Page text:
Engineering Better Meat (Feb, 1949)

Yum! Nothing makes food sound more appealing than auto industry terminology. I can’t wait to get my hands on some of that new-model 1950 beef. My mouth is watering just thinknig about it’s square streamlining and shorter wheel base!

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Engineering Better Meat

Nature needs help as a hungry world calls for food. “Blueprints” drawn up by animal engineers promise to give us more meals from each animal

PLANS for the 1950-model beef critter already are on the drawing boards of the nation’s animal engineers—and never did you see such a streamlined creation!

Built with square lines, low to the ground and with shorter “wheelbase,” this advanced model will carry more T-bones and tenderloins for its weight than any animal yet to appear on American ranges.

The animal engineers have other new designs on the drafting board for release soon — specifications for ultra-efficient pigs, sheep, chickens and turkeys. Here are some of the new models:

An air-conditioned cow for hot climates.

Beautified sheep, without ugly neck wrinkles and dental defects.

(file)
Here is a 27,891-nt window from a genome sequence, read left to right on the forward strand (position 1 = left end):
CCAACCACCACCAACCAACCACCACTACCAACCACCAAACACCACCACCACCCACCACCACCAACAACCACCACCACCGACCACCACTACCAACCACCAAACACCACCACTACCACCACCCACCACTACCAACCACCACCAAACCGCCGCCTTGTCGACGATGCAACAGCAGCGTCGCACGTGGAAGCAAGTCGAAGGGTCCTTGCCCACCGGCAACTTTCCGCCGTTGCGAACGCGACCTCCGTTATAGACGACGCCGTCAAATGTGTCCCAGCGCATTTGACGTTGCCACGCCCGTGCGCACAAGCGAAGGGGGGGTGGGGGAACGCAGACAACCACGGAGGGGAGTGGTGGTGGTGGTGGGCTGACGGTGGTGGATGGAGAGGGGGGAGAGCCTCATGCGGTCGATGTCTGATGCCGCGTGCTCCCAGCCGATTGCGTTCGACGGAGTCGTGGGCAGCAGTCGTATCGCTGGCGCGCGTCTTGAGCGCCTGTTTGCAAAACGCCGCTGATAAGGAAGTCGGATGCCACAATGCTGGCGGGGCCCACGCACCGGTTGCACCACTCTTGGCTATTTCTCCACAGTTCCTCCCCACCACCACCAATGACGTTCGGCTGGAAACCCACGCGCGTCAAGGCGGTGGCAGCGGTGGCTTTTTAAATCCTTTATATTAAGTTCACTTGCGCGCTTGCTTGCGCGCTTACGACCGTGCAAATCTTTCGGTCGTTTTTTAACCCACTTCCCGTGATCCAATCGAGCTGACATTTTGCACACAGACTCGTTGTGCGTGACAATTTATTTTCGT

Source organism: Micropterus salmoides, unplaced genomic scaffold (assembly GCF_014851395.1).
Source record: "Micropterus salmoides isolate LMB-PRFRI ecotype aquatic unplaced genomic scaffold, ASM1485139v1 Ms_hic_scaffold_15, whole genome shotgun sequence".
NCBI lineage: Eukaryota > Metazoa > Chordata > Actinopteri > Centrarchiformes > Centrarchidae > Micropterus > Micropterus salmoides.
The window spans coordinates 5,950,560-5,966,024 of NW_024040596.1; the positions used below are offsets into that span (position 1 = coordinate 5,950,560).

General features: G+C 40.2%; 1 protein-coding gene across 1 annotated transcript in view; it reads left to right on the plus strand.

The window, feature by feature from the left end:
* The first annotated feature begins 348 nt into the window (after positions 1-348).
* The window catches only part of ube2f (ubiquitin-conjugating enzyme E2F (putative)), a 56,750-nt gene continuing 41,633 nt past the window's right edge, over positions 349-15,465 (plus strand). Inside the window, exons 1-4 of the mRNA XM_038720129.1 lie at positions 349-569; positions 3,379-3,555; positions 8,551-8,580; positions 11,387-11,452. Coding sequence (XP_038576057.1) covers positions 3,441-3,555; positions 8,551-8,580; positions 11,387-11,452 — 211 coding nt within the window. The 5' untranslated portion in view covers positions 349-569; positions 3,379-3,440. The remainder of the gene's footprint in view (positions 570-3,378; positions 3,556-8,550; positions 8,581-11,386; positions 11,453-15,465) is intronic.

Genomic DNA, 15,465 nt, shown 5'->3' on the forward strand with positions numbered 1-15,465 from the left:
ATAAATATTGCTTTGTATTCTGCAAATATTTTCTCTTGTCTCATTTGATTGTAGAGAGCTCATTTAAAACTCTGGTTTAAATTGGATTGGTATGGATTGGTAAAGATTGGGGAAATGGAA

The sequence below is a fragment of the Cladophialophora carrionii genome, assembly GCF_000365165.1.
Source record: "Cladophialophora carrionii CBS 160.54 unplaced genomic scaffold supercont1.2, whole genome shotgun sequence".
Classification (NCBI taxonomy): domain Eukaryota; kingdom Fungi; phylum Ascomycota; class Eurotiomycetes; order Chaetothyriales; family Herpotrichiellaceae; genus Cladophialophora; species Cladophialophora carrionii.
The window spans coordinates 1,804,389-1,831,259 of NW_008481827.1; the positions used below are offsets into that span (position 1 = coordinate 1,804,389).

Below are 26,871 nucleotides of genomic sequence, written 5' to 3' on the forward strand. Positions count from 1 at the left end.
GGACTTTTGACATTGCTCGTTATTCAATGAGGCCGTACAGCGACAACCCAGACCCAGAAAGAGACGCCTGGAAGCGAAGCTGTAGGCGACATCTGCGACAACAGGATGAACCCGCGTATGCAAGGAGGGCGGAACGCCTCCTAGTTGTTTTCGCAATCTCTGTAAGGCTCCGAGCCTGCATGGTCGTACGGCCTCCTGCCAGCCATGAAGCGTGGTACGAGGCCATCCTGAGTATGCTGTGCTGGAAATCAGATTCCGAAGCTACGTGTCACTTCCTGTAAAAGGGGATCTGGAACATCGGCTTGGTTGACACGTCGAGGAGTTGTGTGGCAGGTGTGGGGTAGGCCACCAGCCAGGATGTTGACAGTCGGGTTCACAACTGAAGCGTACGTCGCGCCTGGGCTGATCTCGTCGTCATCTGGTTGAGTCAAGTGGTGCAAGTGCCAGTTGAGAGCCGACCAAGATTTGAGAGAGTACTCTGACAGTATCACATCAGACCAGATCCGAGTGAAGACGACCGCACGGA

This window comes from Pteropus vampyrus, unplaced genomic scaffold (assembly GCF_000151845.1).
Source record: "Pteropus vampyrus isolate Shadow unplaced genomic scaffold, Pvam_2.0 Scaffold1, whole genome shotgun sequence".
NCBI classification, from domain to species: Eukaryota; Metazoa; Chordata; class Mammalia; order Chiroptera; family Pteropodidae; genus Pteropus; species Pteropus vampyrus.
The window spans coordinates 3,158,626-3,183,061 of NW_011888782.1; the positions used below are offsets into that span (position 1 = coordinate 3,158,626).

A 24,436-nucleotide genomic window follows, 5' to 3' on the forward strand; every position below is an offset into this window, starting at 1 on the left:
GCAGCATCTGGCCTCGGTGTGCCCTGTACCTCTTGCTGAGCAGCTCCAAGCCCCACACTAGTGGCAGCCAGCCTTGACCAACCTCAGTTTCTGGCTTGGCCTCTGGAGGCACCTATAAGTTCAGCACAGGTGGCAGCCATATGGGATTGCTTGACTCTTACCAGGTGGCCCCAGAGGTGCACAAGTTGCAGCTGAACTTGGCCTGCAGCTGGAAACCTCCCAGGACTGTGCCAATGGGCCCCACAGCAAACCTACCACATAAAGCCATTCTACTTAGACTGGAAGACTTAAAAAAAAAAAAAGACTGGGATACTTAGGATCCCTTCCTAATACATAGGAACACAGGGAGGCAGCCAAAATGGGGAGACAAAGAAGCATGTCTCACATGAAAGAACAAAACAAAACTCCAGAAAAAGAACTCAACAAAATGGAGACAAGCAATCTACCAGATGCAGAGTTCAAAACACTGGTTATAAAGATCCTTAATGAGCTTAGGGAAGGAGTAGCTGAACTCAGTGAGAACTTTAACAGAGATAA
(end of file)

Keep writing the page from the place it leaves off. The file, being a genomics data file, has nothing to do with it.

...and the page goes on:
Streamlined hogs with more pork chops, fewer spareribs.

Hens that lay firmer, better, poaching eggs— and more plentifully.

“Early bird” turkeys that beat the season to be ready for the roaster before Thanksgiving.

Home-grown sheep clothed in valuable Karakul coats.

And if 1950’s steaks are juicier and more tender, you can thank such inventive geniuses as those who invented a mechanical chewing device to set new standards for meat quality. Don’t laugh—a scientist has to be exact—and two government research men, testing meat in a project aimed at improving beef quality, needed an accurate way of rating the tenderness of steaks and roasts.

Their first effort was a set of jaws with teeth to imitate actual chewing. This didn’t work too well, so they evolved a mechanical “biter” which cuts out a circular core sample much as a cook cores an apple. This tidbit of meat is put into a triangular hole in a large steel blade. A motor, pulling against a strong spring, draws the blade through the sample, just as a carpenter pulls a saw through a piece of wood in a miter box. As the meat is sheared in two, its tenderness is read on a scale.